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Throughout the 1980s and 1990s, Bulletin Board Systems ruled the connected computer world. And helping to drive that supremacy were games, or doors, that allowed connected users thousands of miles away from one another to compete, band together, and socialize. To ensure that this moment in history is not forgotten and to celebrate the classic doors that made it so memorable, we've just launched the GameBanshee BBS where many of the most popular titles can be enjoyed and preserved.
But launching a BBS in 2014 isn't enough, so we've also tracked down some of the greatest door creators of all time for several new interviews here at GameBanshee. One of the most noteworthy and highly regarded games in the history of BBS doors is TradeWars, and while he wasn't the initial creator, developer John Pritchett has been involved with the development of the sci-fi strategy title for two full decades. Read on for our chat with John regarding his contributions to the game and its continued popularity over the many years since its inception:
GB: When were you first introduced to computers, and how long had you been tinkering with them prior to being introduced to the BBS scene?
John: I remember my step-mom was an early adopter of the IBM PC, and she spent about $4,000 for one of the original, basic IBM PC systems. That was back in 1982, I believe. It had dual floppy drives, but no hard drive. I remember playing Zork and other Infocom games on that machine. But my first machine was actually a Vic 20, followed soon after by a Commodore 64. I taught myself to program on those machines. Sprite and ASCII games. Peeks and pokes. I worked for awhile on a 4 inch monitor! I still have the first game I wrote, saved to a cassette drive. I doubt there's anything still on that tape, unfortunately.
GB: Those of us who spent a considerable amount of time with PCs during the 1980s and 1990s always had a PC model of choice, whether it was an Apple, a Tandy, a Commodore, or a straight-up IBM PC. What model would you consider to be your favorite during these two decades, and why?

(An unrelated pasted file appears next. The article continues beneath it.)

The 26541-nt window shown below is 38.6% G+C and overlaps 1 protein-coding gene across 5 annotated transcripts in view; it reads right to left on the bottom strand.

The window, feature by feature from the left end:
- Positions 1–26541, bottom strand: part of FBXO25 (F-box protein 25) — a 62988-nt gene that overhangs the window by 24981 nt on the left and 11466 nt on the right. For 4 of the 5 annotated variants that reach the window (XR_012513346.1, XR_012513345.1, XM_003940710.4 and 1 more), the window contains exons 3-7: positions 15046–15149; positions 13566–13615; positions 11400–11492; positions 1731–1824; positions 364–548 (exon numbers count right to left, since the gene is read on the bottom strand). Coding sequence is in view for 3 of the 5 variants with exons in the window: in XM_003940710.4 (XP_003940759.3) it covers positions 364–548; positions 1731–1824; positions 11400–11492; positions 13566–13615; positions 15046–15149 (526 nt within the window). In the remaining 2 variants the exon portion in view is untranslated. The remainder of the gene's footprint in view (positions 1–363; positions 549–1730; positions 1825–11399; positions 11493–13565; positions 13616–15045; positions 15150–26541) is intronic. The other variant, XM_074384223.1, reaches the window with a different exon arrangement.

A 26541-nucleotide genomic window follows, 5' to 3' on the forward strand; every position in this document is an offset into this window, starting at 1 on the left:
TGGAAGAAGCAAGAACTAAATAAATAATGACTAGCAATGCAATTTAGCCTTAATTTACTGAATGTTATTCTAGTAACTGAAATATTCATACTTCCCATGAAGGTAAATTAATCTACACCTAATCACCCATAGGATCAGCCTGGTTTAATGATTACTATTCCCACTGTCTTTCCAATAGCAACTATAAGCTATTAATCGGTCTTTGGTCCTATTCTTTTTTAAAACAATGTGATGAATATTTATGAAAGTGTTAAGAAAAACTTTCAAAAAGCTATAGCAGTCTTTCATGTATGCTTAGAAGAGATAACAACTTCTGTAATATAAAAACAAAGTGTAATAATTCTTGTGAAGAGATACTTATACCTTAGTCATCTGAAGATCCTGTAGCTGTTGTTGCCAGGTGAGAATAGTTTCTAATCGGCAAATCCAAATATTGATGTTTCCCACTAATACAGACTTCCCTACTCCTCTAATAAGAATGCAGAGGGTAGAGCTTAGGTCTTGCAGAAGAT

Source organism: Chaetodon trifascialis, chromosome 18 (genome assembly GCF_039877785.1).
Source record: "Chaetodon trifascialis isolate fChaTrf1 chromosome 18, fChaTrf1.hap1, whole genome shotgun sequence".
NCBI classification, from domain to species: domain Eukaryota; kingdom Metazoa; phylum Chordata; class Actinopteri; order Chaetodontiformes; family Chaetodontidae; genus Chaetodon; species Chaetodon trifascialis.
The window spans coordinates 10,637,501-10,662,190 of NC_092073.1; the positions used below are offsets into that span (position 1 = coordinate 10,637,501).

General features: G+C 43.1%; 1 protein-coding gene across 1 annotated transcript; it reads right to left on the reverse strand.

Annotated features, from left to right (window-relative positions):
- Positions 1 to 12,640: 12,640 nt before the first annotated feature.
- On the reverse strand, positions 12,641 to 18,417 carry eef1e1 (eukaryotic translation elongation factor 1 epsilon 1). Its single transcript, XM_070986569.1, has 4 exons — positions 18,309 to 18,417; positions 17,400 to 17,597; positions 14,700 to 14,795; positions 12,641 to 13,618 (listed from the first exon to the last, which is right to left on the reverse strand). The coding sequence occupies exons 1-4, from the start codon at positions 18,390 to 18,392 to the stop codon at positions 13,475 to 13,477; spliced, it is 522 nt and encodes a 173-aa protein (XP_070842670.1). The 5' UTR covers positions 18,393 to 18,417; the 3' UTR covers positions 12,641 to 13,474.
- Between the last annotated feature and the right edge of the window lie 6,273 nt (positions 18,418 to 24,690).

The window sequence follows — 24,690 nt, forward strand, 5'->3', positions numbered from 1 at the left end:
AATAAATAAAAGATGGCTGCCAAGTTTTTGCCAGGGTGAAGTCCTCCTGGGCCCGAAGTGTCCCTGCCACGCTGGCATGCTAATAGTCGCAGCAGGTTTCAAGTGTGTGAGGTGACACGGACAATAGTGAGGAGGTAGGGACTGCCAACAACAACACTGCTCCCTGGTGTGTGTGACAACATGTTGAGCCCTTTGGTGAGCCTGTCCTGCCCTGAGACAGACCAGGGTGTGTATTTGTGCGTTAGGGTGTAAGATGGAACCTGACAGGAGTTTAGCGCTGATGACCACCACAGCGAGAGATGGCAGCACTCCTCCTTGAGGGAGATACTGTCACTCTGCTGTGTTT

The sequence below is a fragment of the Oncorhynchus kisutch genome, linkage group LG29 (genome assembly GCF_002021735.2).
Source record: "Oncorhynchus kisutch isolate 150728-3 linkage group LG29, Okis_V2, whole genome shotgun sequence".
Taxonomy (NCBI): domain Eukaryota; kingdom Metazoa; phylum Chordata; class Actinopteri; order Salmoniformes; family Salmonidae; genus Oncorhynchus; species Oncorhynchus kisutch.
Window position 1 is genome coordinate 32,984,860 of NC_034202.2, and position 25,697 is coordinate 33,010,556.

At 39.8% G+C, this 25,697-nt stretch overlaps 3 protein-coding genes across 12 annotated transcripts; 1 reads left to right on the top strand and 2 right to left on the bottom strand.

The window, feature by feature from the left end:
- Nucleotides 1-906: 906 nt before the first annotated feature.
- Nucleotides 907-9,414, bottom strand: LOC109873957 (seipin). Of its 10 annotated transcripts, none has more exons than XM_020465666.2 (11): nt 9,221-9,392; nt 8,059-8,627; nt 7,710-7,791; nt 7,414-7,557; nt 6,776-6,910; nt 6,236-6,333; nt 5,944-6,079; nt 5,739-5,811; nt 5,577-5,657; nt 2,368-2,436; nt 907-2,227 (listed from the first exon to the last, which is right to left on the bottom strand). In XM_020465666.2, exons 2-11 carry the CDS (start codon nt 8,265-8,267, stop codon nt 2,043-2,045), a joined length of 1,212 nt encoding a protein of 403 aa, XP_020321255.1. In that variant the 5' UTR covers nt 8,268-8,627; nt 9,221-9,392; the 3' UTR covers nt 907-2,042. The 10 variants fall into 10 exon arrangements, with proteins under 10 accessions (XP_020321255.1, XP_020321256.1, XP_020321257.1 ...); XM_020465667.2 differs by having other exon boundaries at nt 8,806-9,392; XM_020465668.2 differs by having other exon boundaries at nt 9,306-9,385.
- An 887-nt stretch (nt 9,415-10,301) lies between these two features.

John: After my early years on the Commodore and Vic 20, I graduated to my first PC compatible early in college. I've been a PC guy since then. I've always built my own and I'm into the whole overclocking scene.
GB: Are there any notable bulletin board systems that you used to connect to in the "early days" or any interesting BBS stories from your own experience that you can share with us? What ultimately led to your decision to begin work on TradeWars?
John: I wasn't an early adopter of BBSs. In fact, aside from a few brief visits to BBSs using work or school modems, I didn't have much experience with them until after I met Gary Martin, the original developer of TradeWars 2001 and 2002, and learned about his game. Interestingly, I had watched a friend, Ed, playing the game at a local college, UMKC, where he was an editor of the college newspaper that was publishing a comic strip I drew at the time. I found it mildly intriguing, but then went back to playing Lemmings with my friend.
A few years later, after I'd lost touch with Ed, I ran into him at an interview for a company called MultiService, which some serious BBSers will recognize as the parent company of Metropolis and later GamePort, but whose primary business was to process fuel credit cards for automobile and aviation fleets. It turns out Ed had left the university, where he was pre-med, and approached the owner of MultiService, where he had taken a job in the mail room, to pitch the idea of buying out Gary Martin's Metropolis BBS and turning it into a major, multi-state BBS network. The owner liked the idea, and he brought Gary and his wife, MaryAnn, to work for him running the massive BBS, which kept the name Metropolis, and was eventually active in all of the then Big 8 college towns (Metropolis and TradeWars were born in Lawrence, Kansas, home of the University of Kansas, and that's where Gary continues to live).
Long story short, I was working at MultiService for about 3 months before I met Gary Martin (I rear-ended his minivan on the way to work!). From that day on, I split my time between writing a paperless billing system and helping Gary and MaryAnn run Metropolis. Eventually Gary gave me the opportunity to take over support for TradeWars and I took him up on it. It didn't take long for me to realize that, of the two paths, I was much more interested in game development than developing financial software. So I left my job, moved back in with my mom, and went to work with Martech to write a sequel to TradeWars. What I eventually completed was TradeWars v3.
So that's my full experience with BBSs, having worked at Metropolis back in the early 90s (93-94).
GB: Were there any specific doors or PC games that you played prior to starting work on TradeWars that you used as a point of reference or inspiration?
John: No. In my efforts to document the history of TradeWars and door games in general, I did learn about many BBS door games later, including the original Tradewars by Chris Sherrick that came before Martin's version, as well as many TW variants that came after. My favorite non-TW door would be Legends of the Red Dragon by Seth Able Robinson. I actually approached Robinson to take LORD off his hands, but MultiService beat me to it by a month!
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